Tuesday, October 2, 2012

Let's Not, But Say We Did: "Let's Scare Jessica to Death" (1971)

This little 1971 film proves you don't need computer generated special effects, corn syrup gore, or nubile campers getting sliced and diced in order to make a creepy flick.

Jessica (Zohra Lampert), her husband Duncan (Barton Heyman), and their friend Woody (Kevin O'Connor) all escape to the Connecticut countryside from the hustle and bustle of New York City. They buy an old apple orchard and the accompanying creepy farmhouse, and travel in a hearse. The local townsfolk don't take a shine to the trio, shunning the aging hippies right away. At the house, they find Emily (Mariclare Costello), the country's sexiest squatter, and invite her to stay on.

Jessica has just spent six months battling mental illness in an institution, and tries to ignore the voices and visions she still has. She wants to make the orchard work, and doesn't want to bother put-upon Duncan with her mental problems. Woody takes a shine to Emily, but is rejected, and the off-kilter Emily then sets her sights on Duncan. The group explores the old house, uncovering clues to its weird history...and has anyone noticed the locals all sport bandages and scars?

John D. Hancock co-wrote and directed this film, and his knack for setting up atmosphere is without peer. The film has an uncomfortable feel from the beginning, and never shakes it. The sound effects are terrific, the whispering voices and wind sent chills down my spine every time I heard them. The screenplay does have a few slow spots and a red herring title, but refuses to explain everything to the viewer, which was nice for a change.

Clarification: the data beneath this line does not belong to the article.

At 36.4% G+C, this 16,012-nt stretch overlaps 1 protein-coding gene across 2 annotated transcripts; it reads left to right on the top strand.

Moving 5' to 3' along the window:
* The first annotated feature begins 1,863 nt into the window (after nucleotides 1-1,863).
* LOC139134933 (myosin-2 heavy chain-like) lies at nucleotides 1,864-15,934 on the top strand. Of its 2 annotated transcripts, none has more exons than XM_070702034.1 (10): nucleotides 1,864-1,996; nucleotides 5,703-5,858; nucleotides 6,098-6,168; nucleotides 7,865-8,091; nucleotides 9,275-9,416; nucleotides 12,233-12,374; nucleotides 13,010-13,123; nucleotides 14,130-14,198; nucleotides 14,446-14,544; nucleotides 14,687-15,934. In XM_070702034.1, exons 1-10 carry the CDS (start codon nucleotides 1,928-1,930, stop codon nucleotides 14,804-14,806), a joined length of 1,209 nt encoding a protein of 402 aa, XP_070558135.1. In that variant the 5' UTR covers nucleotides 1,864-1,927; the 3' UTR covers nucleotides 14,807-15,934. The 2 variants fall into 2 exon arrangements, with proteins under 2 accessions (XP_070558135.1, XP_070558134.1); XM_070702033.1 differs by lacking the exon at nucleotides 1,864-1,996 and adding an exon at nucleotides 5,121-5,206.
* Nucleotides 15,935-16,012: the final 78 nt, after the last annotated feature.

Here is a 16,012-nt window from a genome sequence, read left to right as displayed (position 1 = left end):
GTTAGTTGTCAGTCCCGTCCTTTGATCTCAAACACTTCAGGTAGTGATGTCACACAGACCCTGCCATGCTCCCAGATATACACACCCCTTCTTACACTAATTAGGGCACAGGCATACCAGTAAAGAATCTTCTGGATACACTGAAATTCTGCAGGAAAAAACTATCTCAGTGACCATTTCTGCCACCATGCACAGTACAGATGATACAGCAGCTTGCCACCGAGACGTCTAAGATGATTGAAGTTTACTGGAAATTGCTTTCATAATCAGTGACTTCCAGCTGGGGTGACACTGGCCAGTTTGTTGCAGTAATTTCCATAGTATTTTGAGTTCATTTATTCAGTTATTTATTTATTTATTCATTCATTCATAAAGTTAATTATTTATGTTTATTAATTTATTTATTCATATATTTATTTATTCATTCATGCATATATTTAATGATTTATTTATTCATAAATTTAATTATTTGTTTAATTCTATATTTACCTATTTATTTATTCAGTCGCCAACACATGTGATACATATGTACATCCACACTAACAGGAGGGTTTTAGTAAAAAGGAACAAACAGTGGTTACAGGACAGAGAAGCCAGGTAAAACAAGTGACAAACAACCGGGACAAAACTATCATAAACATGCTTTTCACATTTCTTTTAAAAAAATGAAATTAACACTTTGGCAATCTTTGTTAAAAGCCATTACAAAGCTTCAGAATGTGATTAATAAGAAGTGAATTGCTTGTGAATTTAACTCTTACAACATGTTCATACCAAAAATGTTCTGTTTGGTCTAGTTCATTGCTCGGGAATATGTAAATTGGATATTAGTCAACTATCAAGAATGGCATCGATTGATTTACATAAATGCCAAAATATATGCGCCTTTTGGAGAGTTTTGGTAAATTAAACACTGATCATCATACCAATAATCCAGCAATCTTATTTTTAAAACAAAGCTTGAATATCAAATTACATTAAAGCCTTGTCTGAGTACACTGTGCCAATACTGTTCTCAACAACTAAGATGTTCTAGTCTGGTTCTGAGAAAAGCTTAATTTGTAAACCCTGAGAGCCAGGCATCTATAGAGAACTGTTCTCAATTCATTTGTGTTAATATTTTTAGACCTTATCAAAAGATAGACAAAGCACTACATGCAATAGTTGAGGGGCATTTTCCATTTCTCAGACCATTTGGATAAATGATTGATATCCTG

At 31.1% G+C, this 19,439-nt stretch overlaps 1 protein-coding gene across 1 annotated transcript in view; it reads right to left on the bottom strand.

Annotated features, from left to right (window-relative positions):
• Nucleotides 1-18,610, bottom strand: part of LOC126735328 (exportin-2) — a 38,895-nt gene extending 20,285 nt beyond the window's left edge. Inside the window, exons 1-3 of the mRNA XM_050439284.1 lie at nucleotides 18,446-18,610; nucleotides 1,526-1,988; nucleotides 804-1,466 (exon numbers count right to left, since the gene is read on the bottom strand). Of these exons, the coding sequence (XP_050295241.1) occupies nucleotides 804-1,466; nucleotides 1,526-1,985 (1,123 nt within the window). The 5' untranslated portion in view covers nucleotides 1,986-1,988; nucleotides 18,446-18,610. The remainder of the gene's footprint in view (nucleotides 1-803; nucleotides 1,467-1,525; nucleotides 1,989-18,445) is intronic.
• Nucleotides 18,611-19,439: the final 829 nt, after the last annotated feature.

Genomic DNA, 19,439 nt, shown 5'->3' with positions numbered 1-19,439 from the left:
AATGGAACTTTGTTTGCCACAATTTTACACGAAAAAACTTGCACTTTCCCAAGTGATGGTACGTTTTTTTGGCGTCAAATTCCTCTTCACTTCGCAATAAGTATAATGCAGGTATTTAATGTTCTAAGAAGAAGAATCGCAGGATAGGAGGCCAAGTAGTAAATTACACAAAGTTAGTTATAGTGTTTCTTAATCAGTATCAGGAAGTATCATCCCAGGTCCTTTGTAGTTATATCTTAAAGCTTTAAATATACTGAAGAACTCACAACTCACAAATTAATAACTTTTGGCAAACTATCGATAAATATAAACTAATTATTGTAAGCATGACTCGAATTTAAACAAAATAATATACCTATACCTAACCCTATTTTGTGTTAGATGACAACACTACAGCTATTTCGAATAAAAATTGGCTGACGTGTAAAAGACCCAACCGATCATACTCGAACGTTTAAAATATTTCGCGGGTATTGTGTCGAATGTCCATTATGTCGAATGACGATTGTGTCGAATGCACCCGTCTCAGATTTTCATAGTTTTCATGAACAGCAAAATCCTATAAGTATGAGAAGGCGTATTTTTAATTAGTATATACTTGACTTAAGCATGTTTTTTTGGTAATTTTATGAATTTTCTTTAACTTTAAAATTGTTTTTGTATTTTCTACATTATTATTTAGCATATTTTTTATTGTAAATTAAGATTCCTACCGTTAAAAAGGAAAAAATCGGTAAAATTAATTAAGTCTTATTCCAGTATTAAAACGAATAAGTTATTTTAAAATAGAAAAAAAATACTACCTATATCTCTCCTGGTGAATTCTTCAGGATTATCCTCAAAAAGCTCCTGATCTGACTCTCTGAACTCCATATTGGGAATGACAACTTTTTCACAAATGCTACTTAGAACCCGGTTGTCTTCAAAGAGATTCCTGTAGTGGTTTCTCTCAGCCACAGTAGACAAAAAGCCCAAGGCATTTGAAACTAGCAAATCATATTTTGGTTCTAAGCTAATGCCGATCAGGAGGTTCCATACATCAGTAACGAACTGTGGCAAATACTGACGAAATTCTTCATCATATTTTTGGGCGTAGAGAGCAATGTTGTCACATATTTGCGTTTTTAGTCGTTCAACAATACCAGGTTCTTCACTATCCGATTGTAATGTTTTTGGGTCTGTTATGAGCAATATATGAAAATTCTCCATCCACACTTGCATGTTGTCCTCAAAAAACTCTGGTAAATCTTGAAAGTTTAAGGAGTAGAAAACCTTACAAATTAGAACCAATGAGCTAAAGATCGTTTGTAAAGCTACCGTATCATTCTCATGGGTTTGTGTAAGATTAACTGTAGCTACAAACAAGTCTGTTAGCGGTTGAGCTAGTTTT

Zohra Lampert as Jessica is so sympathetic, the viewer cannot help but cheer her on. Lampert doesn't play Jessica as a whack-job nutzoid, the pain is evident on her face as Jessica fears she is slipping back into her hallucinations. Her internal monologues reassuring herself that what she is seeing or hearing is not real scores. Heyman and O'Connor are both good in their supporting roles, although you may wonder why Woody's character is even here at all. Costello is perfectly cast, and Hancock uses her to keep the film's balance off. Emily seems normal, but does not turn into a monstrous villain, and we are never sure if Jessica is imagining things or not concerning her new best friend. Research indicates that the cast was best known for television work (Lampert won an Emmy), and their performances are not showy or overly theatrical.

"Let's Scare Jessica to Death" has developed a cult following in the almost four decades since it came out, with many online demanding a remake (I have mixed feelings about that). While Hippie Horror may be a specialized genre, this film would sit on top! (* * * *) out of five stars.